Indonesian singles no longer need to fear that great question that haunts them on family occasions: Have you found the one yet?
“We spoke to a lot of users of matchmaking apps and realised that people were largely disappointed … because they felt that these apps were more suited for one-night stands or flings,” says Sumesh Menon, CEO and Co-Founder of Woo.
“There is a clear need for a platform for a select few like-minded people who are looking for love,” he adds.
While other dating apps or sites tend to emphasise users’ looks, Woo highlights the importance of having the same hobbies and interests as a conversation starter.
Users can search for profiles based on their criteria with a TagSearch feature. The app also has QuestionCast for users to broadcast questions and match with those whose answers they find interesting.
Apart from that, male users can also record their voice and post it in their profile to tell prospective dates why he is the one.
In India, Woo claims to have over 1.7 million downloads in Android and iOS. Since its launch in October, it has been downloaded 10,000 times by Indonesian users, though the app is selective about building its user community.
“We don’t aim to reach one million overnight. We want to slowly build the community, make sure people feel the benefits of the app, then go from there,” he states.
Safety before love
In an interview with e27, Menon notes that the company understands users’ safety concerns when interacting with strangers on the Internet.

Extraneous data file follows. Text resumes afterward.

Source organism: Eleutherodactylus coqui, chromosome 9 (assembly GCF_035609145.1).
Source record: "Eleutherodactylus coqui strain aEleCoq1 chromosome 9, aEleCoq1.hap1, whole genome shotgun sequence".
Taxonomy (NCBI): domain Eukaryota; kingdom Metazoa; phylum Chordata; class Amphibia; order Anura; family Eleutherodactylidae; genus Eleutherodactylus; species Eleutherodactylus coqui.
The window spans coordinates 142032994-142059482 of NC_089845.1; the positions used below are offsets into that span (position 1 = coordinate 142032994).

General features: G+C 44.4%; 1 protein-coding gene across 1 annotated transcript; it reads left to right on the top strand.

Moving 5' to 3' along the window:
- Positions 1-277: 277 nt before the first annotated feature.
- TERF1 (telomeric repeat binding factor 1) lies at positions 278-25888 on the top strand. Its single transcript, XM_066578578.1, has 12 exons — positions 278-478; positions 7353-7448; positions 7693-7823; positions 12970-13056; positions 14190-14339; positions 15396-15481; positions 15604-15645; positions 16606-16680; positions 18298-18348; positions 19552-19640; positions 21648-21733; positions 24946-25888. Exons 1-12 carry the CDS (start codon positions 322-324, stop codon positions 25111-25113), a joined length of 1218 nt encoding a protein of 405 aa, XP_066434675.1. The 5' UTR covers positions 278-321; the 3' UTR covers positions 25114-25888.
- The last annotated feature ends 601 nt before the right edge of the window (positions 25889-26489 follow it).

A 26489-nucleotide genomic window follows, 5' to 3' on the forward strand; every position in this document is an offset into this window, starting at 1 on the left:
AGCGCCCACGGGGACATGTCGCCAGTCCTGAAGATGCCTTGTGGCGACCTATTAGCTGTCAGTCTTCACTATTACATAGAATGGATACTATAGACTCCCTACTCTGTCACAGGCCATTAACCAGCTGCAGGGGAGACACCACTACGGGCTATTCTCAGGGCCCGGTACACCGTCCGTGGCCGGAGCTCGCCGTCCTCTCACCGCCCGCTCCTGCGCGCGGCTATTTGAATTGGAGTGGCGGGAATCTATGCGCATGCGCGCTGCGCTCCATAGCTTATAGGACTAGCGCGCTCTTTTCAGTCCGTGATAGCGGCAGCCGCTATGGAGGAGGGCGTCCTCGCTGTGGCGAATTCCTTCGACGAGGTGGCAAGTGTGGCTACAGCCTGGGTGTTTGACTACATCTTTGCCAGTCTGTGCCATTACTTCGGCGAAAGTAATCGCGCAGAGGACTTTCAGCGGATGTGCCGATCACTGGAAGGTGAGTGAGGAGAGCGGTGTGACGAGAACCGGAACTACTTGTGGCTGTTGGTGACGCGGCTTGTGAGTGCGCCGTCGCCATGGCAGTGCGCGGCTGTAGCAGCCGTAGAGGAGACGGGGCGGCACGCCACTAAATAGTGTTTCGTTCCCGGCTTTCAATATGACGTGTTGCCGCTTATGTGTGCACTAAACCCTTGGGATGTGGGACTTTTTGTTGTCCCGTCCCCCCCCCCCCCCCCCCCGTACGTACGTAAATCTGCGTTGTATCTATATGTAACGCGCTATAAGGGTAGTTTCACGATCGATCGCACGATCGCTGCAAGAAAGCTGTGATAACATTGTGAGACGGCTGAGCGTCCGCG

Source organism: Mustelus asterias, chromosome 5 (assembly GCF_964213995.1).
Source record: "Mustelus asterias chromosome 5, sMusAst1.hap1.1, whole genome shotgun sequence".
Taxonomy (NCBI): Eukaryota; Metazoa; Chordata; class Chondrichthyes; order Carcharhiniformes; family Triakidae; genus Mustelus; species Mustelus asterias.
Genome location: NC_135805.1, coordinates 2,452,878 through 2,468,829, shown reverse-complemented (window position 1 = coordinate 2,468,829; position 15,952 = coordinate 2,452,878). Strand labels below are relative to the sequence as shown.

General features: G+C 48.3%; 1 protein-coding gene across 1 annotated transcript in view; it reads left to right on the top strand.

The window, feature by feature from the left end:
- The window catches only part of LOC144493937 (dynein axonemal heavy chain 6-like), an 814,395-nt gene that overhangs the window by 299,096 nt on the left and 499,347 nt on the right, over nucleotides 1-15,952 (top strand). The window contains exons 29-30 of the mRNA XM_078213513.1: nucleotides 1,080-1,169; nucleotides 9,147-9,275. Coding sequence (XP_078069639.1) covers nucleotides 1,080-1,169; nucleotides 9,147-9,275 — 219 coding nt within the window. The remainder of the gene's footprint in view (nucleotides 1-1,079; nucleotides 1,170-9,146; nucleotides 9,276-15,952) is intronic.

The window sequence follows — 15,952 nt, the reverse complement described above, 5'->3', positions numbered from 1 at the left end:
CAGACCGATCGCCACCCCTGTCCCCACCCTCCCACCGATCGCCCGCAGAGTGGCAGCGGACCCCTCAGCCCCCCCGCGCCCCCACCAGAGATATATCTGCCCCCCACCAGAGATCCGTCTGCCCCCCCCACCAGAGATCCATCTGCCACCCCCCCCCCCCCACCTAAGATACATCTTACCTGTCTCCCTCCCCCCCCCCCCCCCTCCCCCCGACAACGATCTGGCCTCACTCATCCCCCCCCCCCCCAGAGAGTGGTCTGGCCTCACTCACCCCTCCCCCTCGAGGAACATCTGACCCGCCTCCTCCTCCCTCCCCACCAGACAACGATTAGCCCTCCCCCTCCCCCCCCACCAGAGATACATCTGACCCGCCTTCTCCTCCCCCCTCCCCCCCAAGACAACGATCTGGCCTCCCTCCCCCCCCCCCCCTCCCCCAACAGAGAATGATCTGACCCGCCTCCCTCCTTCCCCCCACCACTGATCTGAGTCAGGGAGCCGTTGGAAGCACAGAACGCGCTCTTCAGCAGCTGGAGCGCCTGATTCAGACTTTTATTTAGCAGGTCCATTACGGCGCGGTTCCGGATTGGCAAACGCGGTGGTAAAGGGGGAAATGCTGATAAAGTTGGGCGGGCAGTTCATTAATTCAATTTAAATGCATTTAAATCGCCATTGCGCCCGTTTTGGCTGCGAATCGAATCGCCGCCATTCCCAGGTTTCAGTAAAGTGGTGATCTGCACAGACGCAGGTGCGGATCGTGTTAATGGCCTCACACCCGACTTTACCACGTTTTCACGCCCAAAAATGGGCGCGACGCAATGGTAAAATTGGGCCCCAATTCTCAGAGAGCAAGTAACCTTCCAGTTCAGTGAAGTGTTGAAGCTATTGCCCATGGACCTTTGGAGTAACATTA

To address that, there are several restrictions that the app applies, including a real-name policy and a by-invitation model. Aspiring users can only get invitations from people who are already on the app, giving Woo the image of an exclusive community.
It also gives women full control over their safety and privacy by only revealing their initials to male users.
“Another thing we learnt during our research … Often, dating sites are filled with married people or [who are] in relationships. Which leads to a lot of disappointment for someone who is actually looking for love. So we have taken a calculated move to keep married people out of the app,” says Menon.
He also adds that they have rejected about 30 per cent of applicants who are later found to be married or in a relationship.
Besides, that market is already owned by Ashley Madison.
Hitting Indonesian ground running
The company is currently being run remotely from Delhi and Singapore, with Indonesian consultants on the ground to handle marketing and research. The company plans to set up an office in Jakarta as the business grows. The prospective move is seen as an entrance to the Southeast Asian region.
“Right now we are just spending time talking to users to understand what formula works. And we have been getting really good feedback,” Menon says.
The CEO also notes certain unique user behaviour in Indonesia that sets it apart from other markets.
“One thing we noticed is that Indonesian women feel more safe to meet [their matches] in real life,” he says.
Peush Bery, DGM of Woo, who is also present during the interview, adds that the number of interactions in the app is also a lot higher in Indonesia.
“So people do not just keep their matches on hold, they are actually interacting with each other,” he explains.
Aside from Zomato and Practo, there are not that many Indian startups entering the Indonesian market lately. According to Menon, this is due to the size of the Indian market itself, which encourages startups to focus on solving issues internally before expanding to other countries.
Menon says those who do plan to enter the Indonesian market should keep one thing in mind.
“You have to understand Bahasa Indonesia in order to understand the Indonesian market. That’s my key takeaway,” he concludes.